Old Shame: Comic Books

  • Tintin creator Hergé has a couple.
    • The first, Tintin In The Land Of The Soviets (1929), is ripped off wholesale from a single book condemning the Communist regime and has extremely primitive art, which was never updated to his later style. Hergé only republished it during the 1970s and solely because many bootleg copies were sold during that time. Still, it was kept in its original black-and-white form, without any alterations, and in an act of Canon Discontinuity kept out of the regular Tintin canon.
    • The second, Tintin In The Congo (1930) contains many old stereotypes of Africans, causing a furor in the UK when it was released to the English reading public in 2005. There was also an unsuccessful private prosecution in Belgium to try to get the book banned as incitement to racism. Tintin's psychotic maiming of wildlife (blowing up a rhinoceros with a drilled hole and a stick of dynamite) is pretty hard to take as well. Hergé recognized this in retrospect and begged for them to be left out of print. Unlike the Soviet adventure, Tintin in The Congo was later redrawn and republished in color and with Hergé's later more polished art style. The rhinoceros was spared in the Scandinavian edition (except for the newest Swedish translation) and the English color edition.
    • A third example is Tintin The Shooting Star (1941), created during the Nazi occupation of Belgium; it originally featured a stereotyped Jewish-American villain, who in later versions was altered to be of an unindicated ethnicity. A very antisemitic comedy scene with two rabbis was entirely cut.
  • Quick and Flupke: Some episodes in which Quick and Flupke playfully imitate Hitler and Mussolini were never reprinted. During the 1930s it was just meant as an innocent joke, but after World War II these gags were suddenly not that funny anymore.
  • The 1930s Mickey Mouse comics count as this, since many of them contain racist stereotypes, Mickey attempting suicide, and other themes contrary to the image of Mickey Mouse today. Because the comics themselves were believed to be in the public domain, Eternity Comics, an independent company not affiliated with Disney, attempted to anthologize "The Uncensored Mouse" in comic-book format in 1989 without permission from Disney, doing everything they could to prevent a lawsuit (using all-black covers, shrink-wrapping them so nobody would flip through the books, acknowledging Disney's rights in the copyright page, etc.). They were shut down anyway, because even if the comics were in the public domain (which is questionable), the characters weren't.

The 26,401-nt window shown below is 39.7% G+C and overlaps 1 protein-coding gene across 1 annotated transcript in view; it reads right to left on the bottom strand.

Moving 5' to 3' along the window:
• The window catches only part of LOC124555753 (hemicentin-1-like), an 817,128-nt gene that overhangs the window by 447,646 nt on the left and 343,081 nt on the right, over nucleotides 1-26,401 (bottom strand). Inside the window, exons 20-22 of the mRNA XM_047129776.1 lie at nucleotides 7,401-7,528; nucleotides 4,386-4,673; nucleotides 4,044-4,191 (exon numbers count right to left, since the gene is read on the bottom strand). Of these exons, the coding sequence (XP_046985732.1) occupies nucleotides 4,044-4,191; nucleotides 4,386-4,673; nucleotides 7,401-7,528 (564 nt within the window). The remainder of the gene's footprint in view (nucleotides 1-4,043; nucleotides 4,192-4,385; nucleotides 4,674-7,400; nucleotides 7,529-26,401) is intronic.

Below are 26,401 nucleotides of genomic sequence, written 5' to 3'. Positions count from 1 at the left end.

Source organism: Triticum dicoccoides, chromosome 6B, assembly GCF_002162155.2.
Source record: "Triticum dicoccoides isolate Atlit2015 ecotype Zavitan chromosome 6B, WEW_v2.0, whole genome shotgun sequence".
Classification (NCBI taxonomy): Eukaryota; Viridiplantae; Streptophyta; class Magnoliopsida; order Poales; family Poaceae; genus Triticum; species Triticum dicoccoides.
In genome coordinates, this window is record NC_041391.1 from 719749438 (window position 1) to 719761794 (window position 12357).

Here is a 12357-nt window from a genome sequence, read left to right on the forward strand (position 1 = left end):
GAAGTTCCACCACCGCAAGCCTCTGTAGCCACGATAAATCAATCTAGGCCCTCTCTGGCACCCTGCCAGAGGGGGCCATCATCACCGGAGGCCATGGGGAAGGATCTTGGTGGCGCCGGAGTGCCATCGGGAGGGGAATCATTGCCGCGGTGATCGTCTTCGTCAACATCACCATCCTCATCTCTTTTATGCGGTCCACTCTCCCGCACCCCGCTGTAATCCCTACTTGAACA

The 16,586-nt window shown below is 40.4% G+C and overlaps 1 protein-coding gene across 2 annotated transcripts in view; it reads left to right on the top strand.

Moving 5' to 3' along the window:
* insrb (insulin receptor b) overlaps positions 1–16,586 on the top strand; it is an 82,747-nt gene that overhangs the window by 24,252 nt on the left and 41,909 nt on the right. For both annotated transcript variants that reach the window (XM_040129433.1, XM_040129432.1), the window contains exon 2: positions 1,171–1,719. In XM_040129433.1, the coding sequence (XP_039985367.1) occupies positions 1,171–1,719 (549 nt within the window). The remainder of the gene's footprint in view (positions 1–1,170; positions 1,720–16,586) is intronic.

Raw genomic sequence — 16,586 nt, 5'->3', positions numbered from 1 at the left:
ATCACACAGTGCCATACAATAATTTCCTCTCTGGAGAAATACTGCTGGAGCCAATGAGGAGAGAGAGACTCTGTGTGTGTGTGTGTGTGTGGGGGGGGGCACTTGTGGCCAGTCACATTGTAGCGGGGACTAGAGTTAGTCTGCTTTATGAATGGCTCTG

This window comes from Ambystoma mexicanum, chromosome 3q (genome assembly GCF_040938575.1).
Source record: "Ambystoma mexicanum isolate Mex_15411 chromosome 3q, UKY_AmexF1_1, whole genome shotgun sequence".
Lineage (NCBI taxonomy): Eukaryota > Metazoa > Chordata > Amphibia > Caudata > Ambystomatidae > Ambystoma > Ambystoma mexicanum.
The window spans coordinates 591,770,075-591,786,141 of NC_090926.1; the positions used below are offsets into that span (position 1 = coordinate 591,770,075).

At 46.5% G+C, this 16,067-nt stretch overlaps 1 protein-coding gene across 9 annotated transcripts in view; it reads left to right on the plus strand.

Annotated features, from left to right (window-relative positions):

• Jhonen Vasquez, author of Johnny the Homicidal Maniac, Squee, and creator/showrunner of Invader Zim put out a single-issue "throwaway" comic called the Bad Art Collection early in his career, which was exactly what it says on the cover. When someone brought a copy to a signing event at a convention he responded with his usual good grace and humour; and commented, laughingly, "Oh my God, someone actually bought this thing," while signing it. According to Vasquez, the origin of the collection was him writing the cartoons back in school in order to get people to stop bugging him to draw for them. Unsurprisingly, the Bad Art Collection has been out of print for at least a decade.
  • Mexican cartoonist Rius published many comic books in the 60-70s. Being a firm believer in Marxism, he dedicated much of his work to socialism/communism and prophesized the fall of capitalism. One of the most famous examples of this is the book he made under orders of the Cuban government about the Cuban Revolution. After the fall of the Berlin Wall and the collapse of the Soviet Union, he admitted that he had to eat his own words and that he never drew anything negative about the socialist states of the time because, in his own words, he "didn't want to provide ammunition for Imperialism."
  • For a long time, this was the attitude Mark Millar took towards a collection of early strips he wrote for Sonic the Comic in the nineties, insisting that he only wrote them for the money to pay for his wedding. He seems to have softened his stance on them lately, though.
  • Even though he hasn't taken it out of publishing, David Herbert would like everyone to forget Warriors of the Night, which is his first graphic novel.
  • Guardians of the Galaxy: Before leaving the title, Jim Valentino disowned two issues brainstormed with Rob Liefeld, Guardians of the Galaxy #28-29, having a "lackluster script" and "barebones plot", and criticizes Annual #2 for being unable to look at the art.
  • Peter David has said he regrets killing off Betty Ross in The Incredible Hulk, and that the rash decision was the result of the traumatic divorce he was going through at the time.
  • Kurt Busiek accompanies his signature on copies of Spider-Man/X-Factor: Shadowgames with the refrain, "I'm sorry, I'm sorry, I'm sorry..."
  • Similarly, Christopher Priest claims that whenever a fan asks him to sign a copy of the Triumph mini-series he wrote, he apologizes.